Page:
In The Know: July 5, 2011

In The KnowIn The Know is a daily synopsis of Oklahoma policy-related news and blogs.  Inclusion of a story does not necessarily mean endorsement by the Oklahoma Policy Institute. E-mail your suggestions for In The Know items to You can sign up here to receive In The Know by e-mail.

Today on In The Know, freshman state Representative Rusty Farley, who represented most of McCurtain County in southeast Oklahoma, died Monday of an aneurysm. Chief Chad Smith is petitioning the Cherokee Nation Supreme Court for another recount by machine after the hand recount awarded the election to his opponent. The OKC Council is expected to vote today on a MAPS 3 implementation schedule, with continuing controversy over how to prioritize quality of life versus economic development projects.

The Tulsa World explains the dispute between district leaders and Superintendent Barresi over whether teachers’ health insurance payments have been fully funded. The TU education program is changing its name and curriculum to focus on urban education. A successful program in Oklahoma County is helping juvenile offenders re-enter society with counseling and mentoring. The Oklahoma Center for the Advancement of Science and Technology awarded a combine $1.6M for seven Oklahoma research projects that show significant potential for benefiting the state’s economy.

In today’s Policy Note, Stateline looks at efforts in several states to increase tax revenue by removing restrictions on the sale of alcohol. These stories and more below the jump.

In The News

Freshman lawmaker from southeastern Oklahoma dies

A freshman state House of Representatives member died Monday at a Texas hospital, officials said. Rusty Farley, believed to be the first Republican elected from a heavily Democratic area in southeast Oklahoma, died in a Paris, Texas, hospital after suffering a pulmonary aneurysm, said John Estus, spokesman for House Speaker Kris Steele. Farley, from Haworth, was 57. Farley represented District 1, which covers most of McCurtain County. The governor will call a special election to fill the vacancy. It’s possible a successor could be elected late this year.

Read more from this NewsOK article at

Cherokee Chief looks to justices for recount

After a quiet Independence Day weekend, the fireworks in the Cherokee Nation’s principal chief race could reignite as early as Tuesday morning. Tuesday is the soonest that the Cherokee Nation Supreme Court can rule on a request for an injunction filed by current principal chief Chadwick “Corntassel” Smith just before 5 p.m. Friday. In his petition to the court, Smith demanded that the election commission finish Thursday night’s recount using a machine. The results of Thursday night’s hand recount were certified as official, but the Smith campaign maintains the recount is incomplete because there is a 251-vote discrepancy between the sum of the votes counted Thursday and those in the original certified results announced Monday.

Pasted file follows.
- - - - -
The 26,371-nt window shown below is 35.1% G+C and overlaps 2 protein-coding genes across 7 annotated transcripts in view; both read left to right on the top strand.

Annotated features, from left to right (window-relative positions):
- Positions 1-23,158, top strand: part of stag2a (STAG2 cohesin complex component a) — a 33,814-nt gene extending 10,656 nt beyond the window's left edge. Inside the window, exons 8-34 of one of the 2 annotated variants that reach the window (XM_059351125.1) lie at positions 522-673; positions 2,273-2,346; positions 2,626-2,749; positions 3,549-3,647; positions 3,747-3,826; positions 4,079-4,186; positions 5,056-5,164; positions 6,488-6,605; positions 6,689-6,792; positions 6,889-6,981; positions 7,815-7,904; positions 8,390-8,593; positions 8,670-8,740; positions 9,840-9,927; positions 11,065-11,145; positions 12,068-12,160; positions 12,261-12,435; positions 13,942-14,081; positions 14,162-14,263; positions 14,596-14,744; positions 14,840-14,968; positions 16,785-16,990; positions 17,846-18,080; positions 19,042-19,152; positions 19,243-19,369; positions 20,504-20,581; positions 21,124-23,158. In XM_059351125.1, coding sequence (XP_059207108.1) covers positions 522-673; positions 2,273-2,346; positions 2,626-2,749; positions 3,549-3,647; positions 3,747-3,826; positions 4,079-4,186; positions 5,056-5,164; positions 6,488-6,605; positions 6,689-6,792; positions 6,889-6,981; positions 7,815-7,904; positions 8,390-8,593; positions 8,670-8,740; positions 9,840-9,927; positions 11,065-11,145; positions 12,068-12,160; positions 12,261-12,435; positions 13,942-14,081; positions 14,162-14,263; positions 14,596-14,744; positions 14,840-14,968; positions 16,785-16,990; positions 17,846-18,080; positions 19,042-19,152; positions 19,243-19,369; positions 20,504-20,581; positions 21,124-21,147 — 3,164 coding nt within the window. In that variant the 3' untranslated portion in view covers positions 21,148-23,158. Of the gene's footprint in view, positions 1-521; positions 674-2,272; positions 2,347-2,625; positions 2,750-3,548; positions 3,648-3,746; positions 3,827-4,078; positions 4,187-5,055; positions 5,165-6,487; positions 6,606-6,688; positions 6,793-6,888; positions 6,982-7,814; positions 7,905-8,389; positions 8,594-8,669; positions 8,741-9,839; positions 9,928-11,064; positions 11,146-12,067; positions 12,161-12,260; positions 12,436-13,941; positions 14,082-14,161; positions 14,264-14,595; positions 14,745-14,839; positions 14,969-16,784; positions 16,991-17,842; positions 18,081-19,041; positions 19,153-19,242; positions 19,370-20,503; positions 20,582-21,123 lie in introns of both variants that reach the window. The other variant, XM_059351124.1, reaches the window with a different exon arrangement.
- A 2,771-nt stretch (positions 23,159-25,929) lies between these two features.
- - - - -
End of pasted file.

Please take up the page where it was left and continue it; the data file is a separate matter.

Read more from this Tulsa World article at

MAPS 3 implementation vote will leave some unhappy, Oklahoma City officials predict

Oklahoma City leaders know some people will be left unhappy by the result of the city council’s expected vote Tuesday on the MAPS 3 implementation guideline. But officials want to reassure local residents that they’ll build what they promised voters two years ago. Oklahoma City Manager Jim Couch says, “We’ve got eight projects we’re going to build over 10 years. We’re going to do all of them, and we’re going to do them all well.” The crux of the debate is whether to start MAPS 3 projects aimed mostly at economic development first or those intended primarily as ways to improve the quality of life in Oklahoma City. The projects with the greatest expected economic impact were among the least popular in city polling before the 2009 MAPS 3 vote, and the quality-of-life projects were among the most popular.

Read more from this NewsOK article at

State, schools differ on health insurance payment requirements